Flagstaff, Ariz. - An NFL team will keep 53 players on its active roster, along with a few more on the practice squad.
Grabbing one of the coveted spots is tough, but doing so as a player who not one team thought was worth drafting in April can be even more challenging.
That is the issue facing former Arizona Wildcats Paul Vassallo and Gino Crump, as each is trying to make the roster after college careers that were solid, but not spectacular by any means.
A receiver, Crump didn't even make much of an impact in Tucson as a receiver until his senior year, when he caught 65 passes for 610 yards and two touchdowns. Still, he was overshadowed by Raiders draft pick Juron Criner last season, and rarely was his team's top option.
"I actually was the number one receiver for like a week," Crump joked, "but I just try to come out here and show the coaches that I'm ready to work and that I deserve to be here."
And that's the trick for someone like Crump -- and his Wildcat-turned -- Cardinal teammate Vassallo, who each have little time to make an impression on a coaching staff that will have to make some difficult decisions over the next few weeks.
Both players have had to adapt to a faster, more physical brand of football as well as learn an entirely new playbook, which is what Vassallo said is the most difficult part of the transition from college to the pros.
"Just learning a whole new language in about six weeks can be difficult," he said.
It has to be especially challenging when the knowledge that any little mistake could lead to being released, which is simply the reality undrafted rookie free agents face. Vassallo and Crump aren't the first players to go through the process, and they certainly won't be the last.
So, they just continue to work hard.
"The odds are stacked against you, but you just try to come in and fight every day, show the coaches you are worthy of a spot on the team," Crump said.
For Crump, that means emerging from what may be the most talented position the Cardinals have, as their depth at wide receiver is as talked about as it is real.
That doesn't scare him.
"I come out here and there's a lot of great guys out here at the wide receiver position, but just me as a competitor, I just come out and try to be the best," he said. "Even though Larry [Fitzgerald] is out here and he obviously all the accolades, I'm still here to compete."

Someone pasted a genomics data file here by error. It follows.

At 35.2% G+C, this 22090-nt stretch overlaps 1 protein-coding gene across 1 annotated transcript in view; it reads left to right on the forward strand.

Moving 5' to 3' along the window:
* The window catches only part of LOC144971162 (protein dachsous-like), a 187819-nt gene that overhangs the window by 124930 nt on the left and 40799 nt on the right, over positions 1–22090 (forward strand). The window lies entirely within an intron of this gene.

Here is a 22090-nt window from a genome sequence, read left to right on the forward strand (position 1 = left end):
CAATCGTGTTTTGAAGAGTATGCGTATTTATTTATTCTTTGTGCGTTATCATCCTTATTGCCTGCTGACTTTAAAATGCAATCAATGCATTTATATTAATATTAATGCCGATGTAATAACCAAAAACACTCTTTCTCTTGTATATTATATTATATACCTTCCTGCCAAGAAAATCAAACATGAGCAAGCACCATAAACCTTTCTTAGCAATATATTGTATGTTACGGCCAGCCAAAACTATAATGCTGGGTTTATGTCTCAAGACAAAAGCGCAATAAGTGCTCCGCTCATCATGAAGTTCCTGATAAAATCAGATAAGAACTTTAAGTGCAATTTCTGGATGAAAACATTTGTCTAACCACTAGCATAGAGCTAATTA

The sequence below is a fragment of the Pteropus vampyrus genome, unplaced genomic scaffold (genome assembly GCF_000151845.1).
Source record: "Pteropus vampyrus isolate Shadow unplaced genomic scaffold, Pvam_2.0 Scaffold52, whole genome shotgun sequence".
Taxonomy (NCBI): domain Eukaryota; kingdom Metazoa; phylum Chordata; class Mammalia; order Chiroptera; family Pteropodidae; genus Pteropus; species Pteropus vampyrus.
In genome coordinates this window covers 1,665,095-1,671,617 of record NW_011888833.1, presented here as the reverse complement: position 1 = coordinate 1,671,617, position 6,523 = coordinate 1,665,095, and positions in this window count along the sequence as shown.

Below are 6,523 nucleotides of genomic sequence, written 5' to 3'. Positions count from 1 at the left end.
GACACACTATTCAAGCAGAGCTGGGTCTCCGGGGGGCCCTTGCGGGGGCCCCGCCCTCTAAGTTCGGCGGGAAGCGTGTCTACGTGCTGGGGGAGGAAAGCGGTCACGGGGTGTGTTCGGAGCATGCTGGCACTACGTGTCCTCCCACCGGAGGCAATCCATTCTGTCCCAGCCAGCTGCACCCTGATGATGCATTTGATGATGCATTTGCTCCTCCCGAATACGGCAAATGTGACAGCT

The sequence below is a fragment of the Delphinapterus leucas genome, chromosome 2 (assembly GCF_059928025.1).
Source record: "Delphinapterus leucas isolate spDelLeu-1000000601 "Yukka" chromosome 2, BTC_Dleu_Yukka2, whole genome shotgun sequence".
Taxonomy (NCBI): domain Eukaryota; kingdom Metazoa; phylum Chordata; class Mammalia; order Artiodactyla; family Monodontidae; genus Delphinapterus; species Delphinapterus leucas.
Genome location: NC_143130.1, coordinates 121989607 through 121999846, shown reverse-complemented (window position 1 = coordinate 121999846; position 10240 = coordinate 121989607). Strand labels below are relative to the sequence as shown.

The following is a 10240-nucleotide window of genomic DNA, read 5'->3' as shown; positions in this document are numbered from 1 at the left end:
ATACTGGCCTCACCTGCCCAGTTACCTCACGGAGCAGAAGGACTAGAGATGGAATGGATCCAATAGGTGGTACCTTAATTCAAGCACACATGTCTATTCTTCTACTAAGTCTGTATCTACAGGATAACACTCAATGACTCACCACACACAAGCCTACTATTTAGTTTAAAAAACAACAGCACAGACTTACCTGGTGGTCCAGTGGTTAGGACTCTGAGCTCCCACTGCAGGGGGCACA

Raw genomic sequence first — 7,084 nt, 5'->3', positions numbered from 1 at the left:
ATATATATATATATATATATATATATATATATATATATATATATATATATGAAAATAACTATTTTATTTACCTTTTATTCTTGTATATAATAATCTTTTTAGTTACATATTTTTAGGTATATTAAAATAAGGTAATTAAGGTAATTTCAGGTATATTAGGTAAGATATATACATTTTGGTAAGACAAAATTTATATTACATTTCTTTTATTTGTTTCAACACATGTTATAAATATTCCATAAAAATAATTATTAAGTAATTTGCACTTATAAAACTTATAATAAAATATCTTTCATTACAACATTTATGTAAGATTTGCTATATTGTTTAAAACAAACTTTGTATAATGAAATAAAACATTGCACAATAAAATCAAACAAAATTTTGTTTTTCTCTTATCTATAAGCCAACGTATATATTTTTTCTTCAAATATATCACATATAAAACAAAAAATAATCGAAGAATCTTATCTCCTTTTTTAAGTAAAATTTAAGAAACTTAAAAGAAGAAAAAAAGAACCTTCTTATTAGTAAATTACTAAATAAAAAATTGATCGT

Sometimes, Crump said, that means going against his former teammate.
"It's awesome, because every now and then we come across each other and sometimes I've got to block him," he said of Vassallo. "And then the other day I ran a route and he ended up covering me. He grabbed my jersey, and he and I just kind of had a little moment. I turned and was like ‘come on Paul, what's up? I thought we were boys' but it's pretty fun."
Crump added that not every rookie gets to go through his first training camp with someone he played with in college, so it's nice to get to share the experience this with Vassallo -- alleged holding penalties and all.
Vassallo agreed, at least with the idea of having Crump around.
"Definitely coming in and having Gino here, it's nice to have a familiar face," Vassallo said. "Just that sense of comfort, so that definitely helped."
Both Crump and Vassallo are also familiar with a couple of their undrafted free agent bretheren, as former ASU Sun Devils Colin Parker and Eddie Elder are practicing on the same field and trying to impress the same coaches.
And though it may be a coincidence (or simply how these things work for rookies), it would appear those coaches are not without a sense of humor with regards to the rivalry.
"I'm actually roommates with both of them right now," Vassallo said of Parker and Elder. "It definitely took a little adjustment, but we make it fun."
Of course, it helps that the Wildcats knocked off the Sun Devils 31-27 the last time they played. Crump scored a touchdown in that game on a play where he seemed to elude half the Sun Devils' defense, and he said it's something he reminded his former rivals about when they first became teammates.
However, Vassallo admitted he's not quite ready to let it go.
"I make sure I bring that up, that we won the last one, and they shut up pretty quick when I say that," he said with a smile.